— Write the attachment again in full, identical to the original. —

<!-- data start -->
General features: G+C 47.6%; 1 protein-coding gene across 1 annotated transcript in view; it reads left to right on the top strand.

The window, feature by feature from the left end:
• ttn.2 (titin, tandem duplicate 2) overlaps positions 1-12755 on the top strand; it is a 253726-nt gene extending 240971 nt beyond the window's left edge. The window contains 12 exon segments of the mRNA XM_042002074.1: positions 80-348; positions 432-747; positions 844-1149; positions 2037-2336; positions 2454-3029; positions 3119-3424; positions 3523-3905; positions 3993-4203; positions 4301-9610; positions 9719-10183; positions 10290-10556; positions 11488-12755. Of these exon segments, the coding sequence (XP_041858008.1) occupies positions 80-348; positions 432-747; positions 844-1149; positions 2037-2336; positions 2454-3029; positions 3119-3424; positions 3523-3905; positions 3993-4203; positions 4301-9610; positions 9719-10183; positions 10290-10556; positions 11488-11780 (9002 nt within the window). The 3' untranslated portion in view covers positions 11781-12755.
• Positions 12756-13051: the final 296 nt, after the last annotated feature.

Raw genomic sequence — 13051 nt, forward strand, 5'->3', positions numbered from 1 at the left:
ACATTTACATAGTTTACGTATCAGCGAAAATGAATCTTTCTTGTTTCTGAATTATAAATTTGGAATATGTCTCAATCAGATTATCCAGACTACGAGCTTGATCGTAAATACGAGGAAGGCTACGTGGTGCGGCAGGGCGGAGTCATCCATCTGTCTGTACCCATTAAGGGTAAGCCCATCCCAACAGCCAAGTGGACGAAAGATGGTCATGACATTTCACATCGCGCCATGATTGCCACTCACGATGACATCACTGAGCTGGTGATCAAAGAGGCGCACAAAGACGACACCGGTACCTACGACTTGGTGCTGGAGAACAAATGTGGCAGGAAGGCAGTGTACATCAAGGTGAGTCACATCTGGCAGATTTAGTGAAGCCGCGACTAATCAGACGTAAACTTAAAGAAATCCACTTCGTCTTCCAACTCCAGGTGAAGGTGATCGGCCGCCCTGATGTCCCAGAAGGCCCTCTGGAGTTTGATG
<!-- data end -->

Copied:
General features: G+C 47.6%; 1 protein-coding gene across 1 annotated transcript in view; it reads left to right on the top strand.

The window, feature by feature from the left end:
• ttn.2 (titin, tandem duplicate 2) overlaps positions 1-12755 on the top strand; it is a 253726-nt gene extending 240971 nt beyond the window's left edge. The window contains 12 exon segments of the mRNA XM_042002074.1: positions 80-348; positions 432-747; positions 844-1149; positions 2037-2336; positions 2454-3029; positions 3119-3424; positions 3523-3905; positions 3993-4203; positions 4301-9610; positions 9719-10183; positions 10290-10556; positions 11488-12755. Of these exon segments, the coding sequence (XP_041858008.1) occupies positions 80-348; positions 432-747; positions 844-1149; positions 2037-2336; positions 2454-3029; positions 3119-3424; positions 3523-3905; positions 3993-4203; positions 4301-9610; positions 9719-10183; positions 10290-10556; positions 11488-11780 (9002 nt within the window). The 3' untranslated portion in view covers positions 11781-12755.
• Positions 12756-13051: the final 296 nt, after the last annotated feature.

Raw genomic sequence — 13051 nt, forward strand, 5'->3', positions numbered from 1 at the left:
ACATTTACATAGTTTACGTATCAGCGAAAATGAATCTTTCTTGTTTCTGAATTATAAATTTGGAATATGTCTCAATCAGATTATCCAGACTACGAGCTTGATCGTAAATACGAGGAAGGCTACGTGGTGCGGCAGGGCGGAGTCATCCATCTGTCTGTACCCATTAAGGGTAAGCCCATCCCAACAGCCAAGTGGACGAAAGATGGTCATGACATTTCACATCGCGCCATGATTGCCACTCACGATGACATCACTGAGCTGGTGATCAAAGAGGCGCACAAAGACGACACCGGTACCTACGACTTGGTGCTGGAGAACAAATGTGGCAGGAAGGCAGTGTACATCAAGGTGAGTCACATCTGGCAGATTTAGTGAAGCCGCGACTAATCAGACGTAAACTTAAAGAAATCCACTTCGTCTTCCAACTCCAGGTGAAGGTGATCGGCCGCCCTGATGTCCCAGAAGGCCCTCTGGAGTTTGATG